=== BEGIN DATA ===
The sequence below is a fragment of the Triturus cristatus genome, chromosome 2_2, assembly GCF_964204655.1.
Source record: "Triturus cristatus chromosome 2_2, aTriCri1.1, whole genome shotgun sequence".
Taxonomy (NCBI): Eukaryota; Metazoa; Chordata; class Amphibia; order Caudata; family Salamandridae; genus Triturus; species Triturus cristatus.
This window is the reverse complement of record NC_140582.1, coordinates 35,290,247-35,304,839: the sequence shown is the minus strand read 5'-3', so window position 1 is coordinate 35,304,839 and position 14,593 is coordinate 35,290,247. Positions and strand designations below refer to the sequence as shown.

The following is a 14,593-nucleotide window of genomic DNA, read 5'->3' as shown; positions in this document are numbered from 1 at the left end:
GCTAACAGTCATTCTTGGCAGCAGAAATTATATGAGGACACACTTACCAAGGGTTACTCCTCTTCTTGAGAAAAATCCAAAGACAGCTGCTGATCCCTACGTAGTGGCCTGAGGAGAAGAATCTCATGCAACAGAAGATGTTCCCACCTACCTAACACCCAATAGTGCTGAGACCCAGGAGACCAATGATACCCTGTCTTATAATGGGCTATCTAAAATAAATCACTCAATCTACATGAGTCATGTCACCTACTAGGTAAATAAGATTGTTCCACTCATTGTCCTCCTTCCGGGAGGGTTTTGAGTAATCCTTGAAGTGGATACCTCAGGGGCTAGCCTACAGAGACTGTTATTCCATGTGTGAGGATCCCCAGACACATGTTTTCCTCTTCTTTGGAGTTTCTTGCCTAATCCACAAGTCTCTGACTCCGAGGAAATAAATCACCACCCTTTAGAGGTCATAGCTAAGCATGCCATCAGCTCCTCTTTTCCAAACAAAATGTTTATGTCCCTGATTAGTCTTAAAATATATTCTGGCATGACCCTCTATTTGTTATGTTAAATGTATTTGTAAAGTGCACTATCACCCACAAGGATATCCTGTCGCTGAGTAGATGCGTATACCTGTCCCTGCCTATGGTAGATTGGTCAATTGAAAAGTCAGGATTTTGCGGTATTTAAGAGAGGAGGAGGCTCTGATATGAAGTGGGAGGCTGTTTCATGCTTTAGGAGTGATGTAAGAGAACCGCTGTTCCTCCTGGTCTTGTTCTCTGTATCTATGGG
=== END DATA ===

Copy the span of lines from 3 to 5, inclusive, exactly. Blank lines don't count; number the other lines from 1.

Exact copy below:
Taxonomy (NCBI): Eukaryota; Metazoa; Chordata; class Amphibia; order Caudata; family Salamandridae; genus Triturus; species Triturus cristatus.
This window is the reverse complement of record NC_140582.1, coordinates 35,290,247-35,304,839: the sequence shown is the minus strand read 5'-3', so window position 1 is coordinate 35,304,839 and position 14,593 is coordinate 35,290,247. Positions and strand designations below refer to the sequence as shown.

The following is a 14,593-nucleotide window of genomic DNA, read 5'->3' as shown; positions in this document are numbered from 1 at the left end: